The International Road Rescue and Trauma Consultancy (IRRTC) has been swift to recognise that the level, quality and availability of training in physical rescue and medical rescue provision isn’t always the same. In fact, the company has worked in many countries where there’s no localised response or, where there is, it’s provided by willing volunteers who have limited equipment and little-to-no training. In some areas, there’s no localised response provision available for hundreds of miles.
Even in those countries that do have localised responses, the distances between stations can be immense leading to extremely prolonged response times. This situation is compounded even further if it isn’t possible to obtain effective communication links due to poor telephone coverage.
In the event of a vehicle-related incident, minutes really can cost lives. If casualties cannot be accessed then they cannot be effectively treated. If a casualty has a serious bleed or any airway difficulties then time is of the essence.
All organisations have a legal responsibility to protect their members of staff. What’s clear is that one of the biggest threats to an organisation’s workforce or its clients is when travelling to and from sites which can often be in a remote location. Many organisations will have identified this hazard within their own risk analysis, but up until now there have been limited options available in terms of reducing the identified risk and applying effective control measures to reduce that risk.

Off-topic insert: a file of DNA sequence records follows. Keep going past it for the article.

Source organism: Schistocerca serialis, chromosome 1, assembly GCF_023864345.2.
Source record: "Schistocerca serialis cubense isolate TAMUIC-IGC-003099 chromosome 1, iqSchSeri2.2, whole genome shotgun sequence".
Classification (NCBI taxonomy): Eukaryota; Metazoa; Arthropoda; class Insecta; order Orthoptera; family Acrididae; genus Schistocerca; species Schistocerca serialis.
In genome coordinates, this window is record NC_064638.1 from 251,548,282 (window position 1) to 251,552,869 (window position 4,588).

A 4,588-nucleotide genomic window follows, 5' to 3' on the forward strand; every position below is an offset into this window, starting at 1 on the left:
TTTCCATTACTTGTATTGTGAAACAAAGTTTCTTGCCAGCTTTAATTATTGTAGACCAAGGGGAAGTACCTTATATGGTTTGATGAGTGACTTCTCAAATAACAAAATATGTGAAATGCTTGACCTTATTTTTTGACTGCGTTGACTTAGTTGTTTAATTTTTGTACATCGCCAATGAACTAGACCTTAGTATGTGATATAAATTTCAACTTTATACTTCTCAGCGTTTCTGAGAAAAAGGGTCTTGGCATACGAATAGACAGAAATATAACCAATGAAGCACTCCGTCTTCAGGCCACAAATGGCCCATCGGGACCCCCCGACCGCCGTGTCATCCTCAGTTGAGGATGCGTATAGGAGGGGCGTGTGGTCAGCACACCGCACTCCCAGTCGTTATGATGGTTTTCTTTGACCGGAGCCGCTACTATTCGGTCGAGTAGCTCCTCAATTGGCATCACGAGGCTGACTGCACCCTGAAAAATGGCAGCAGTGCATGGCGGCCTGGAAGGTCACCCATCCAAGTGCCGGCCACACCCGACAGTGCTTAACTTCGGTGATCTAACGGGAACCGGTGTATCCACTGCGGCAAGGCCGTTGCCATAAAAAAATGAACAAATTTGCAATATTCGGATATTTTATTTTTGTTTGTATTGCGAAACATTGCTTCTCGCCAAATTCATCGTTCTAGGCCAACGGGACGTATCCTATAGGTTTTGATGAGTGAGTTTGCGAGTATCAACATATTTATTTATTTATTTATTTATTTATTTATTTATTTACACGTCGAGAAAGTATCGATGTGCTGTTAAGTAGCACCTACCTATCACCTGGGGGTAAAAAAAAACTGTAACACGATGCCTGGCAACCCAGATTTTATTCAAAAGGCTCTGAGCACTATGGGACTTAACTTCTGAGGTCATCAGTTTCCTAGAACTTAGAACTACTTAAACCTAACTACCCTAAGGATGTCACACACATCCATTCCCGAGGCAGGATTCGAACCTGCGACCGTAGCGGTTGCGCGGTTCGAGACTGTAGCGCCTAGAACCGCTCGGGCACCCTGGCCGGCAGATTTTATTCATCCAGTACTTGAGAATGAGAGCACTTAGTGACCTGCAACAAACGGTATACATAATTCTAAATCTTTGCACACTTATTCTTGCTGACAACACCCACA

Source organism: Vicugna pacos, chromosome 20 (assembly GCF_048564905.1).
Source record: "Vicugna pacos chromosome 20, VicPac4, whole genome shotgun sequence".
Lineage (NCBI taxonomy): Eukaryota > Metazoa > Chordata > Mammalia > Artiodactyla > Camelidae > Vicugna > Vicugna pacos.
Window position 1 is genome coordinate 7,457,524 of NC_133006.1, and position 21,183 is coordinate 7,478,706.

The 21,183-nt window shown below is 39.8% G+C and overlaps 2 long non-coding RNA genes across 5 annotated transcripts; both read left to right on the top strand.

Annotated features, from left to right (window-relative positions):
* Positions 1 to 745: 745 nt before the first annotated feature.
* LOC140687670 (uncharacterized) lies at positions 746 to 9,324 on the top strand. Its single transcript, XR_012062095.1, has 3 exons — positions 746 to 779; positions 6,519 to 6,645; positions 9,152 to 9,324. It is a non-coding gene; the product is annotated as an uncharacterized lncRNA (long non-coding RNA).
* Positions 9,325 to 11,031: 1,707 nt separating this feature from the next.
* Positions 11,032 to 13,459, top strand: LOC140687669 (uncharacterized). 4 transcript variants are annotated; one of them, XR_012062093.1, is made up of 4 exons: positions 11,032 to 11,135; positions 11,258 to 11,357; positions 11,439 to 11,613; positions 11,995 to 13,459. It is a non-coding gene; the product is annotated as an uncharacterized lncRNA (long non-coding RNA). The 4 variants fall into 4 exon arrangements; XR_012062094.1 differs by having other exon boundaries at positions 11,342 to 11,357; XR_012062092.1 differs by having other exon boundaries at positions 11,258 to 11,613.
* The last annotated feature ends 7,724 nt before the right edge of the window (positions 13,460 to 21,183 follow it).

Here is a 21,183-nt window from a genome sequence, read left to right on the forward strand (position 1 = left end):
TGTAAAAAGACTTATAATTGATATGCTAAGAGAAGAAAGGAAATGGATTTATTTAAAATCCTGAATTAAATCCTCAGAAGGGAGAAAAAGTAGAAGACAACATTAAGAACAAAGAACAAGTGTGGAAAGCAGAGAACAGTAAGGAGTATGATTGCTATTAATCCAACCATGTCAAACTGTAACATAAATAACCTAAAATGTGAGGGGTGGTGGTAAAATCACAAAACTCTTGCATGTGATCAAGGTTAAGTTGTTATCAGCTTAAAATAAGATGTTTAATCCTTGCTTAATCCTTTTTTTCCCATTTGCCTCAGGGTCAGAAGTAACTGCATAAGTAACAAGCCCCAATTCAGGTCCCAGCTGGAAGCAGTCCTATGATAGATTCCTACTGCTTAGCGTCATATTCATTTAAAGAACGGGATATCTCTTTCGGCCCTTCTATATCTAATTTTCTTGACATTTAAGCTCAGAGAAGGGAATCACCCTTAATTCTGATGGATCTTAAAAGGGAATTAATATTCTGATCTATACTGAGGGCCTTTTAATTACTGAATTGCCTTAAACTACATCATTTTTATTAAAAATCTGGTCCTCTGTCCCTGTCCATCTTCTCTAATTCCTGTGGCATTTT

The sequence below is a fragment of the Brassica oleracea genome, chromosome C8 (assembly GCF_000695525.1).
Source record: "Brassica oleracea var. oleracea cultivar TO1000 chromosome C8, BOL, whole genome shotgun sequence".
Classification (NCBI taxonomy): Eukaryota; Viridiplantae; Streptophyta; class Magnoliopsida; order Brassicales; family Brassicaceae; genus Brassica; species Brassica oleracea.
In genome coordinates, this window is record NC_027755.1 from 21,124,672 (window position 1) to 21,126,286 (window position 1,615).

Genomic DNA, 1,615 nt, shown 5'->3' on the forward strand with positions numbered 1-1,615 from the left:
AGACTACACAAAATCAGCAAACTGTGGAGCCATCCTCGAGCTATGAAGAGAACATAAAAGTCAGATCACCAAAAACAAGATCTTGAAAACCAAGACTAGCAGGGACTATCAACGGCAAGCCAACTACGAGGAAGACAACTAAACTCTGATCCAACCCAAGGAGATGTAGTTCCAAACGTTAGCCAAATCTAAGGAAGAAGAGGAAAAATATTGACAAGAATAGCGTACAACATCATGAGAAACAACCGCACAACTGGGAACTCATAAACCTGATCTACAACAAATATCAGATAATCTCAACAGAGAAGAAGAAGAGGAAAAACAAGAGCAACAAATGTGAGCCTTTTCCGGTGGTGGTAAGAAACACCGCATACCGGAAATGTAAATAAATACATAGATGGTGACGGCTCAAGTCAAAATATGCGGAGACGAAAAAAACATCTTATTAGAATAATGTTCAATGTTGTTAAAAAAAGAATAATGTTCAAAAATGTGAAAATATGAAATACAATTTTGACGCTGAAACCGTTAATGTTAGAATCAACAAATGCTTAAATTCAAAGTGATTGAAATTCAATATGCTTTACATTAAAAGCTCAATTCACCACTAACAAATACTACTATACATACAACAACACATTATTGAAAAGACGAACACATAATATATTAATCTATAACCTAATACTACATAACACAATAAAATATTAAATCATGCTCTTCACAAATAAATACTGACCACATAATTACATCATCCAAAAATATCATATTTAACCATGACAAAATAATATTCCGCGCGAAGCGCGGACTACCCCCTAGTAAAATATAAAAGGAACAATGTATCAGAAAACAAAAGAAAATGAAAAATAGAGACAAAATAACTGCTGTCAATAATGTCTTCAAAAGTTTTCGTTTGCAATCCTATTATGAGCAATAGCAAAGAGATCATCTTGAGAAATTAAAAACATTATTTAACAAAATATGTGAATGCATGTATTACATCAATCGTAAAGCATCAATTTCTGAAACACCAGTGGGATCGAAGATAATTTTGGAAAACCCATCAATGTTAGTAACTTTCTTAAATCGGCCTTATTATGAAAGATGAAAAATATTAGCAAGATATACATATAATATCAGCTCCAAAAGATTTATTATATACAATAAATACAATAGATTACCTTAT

By providing an effective control measure, organisations may also be able to benefit from financial savings on their annual corporate insurance premiums.
Effective emergency response
Tackling this key issue head on, the IRRTC has designed two training courses under the banner ‘Specialist Rescue Responders’ for any organisation wishing to provide an effective emergency response themselves until further help arrives. Course attendees will be taught life-saving skills that allow them to provide emergency medical care with limited resources at the scene of any incident.
The ‘Specialist Rescue Responder’ Introduction is a two-day introduction to vehicle rescue and trauma care which covers aspects such as scene safety, vehicle safety, equipment safety and use, casualty stabilisation, initial vehicle access, basic rescue techniques, casualty removal and basic trauma care.
The ‘Specialist Rescue Responder’ Advanced is a five-day full vehicle rescue course which covers all of the above, but also includes advanced rescue techniques and intermediate casualty care encompassing prolonged field care. The latter is vitally important where there’s no robust rescue and/or medical response infrastructure in place.
Each course is specifically designed and tailored for the host organisation to work with limited rescue equipment which can be found in IRRTC’s Emergency Rescue Kit and, therefore, can be carried in any vehicle to any location. Having this capability in a company car or in the convoy greatly increases rates of ‘survivability’.
*These specialist courses can be delivered at the offices of the participating company or at either of IRRTC’s two training sites in the UK. For further information access www.irrtc.co.uk or e-mail: firstname.lastname@example.org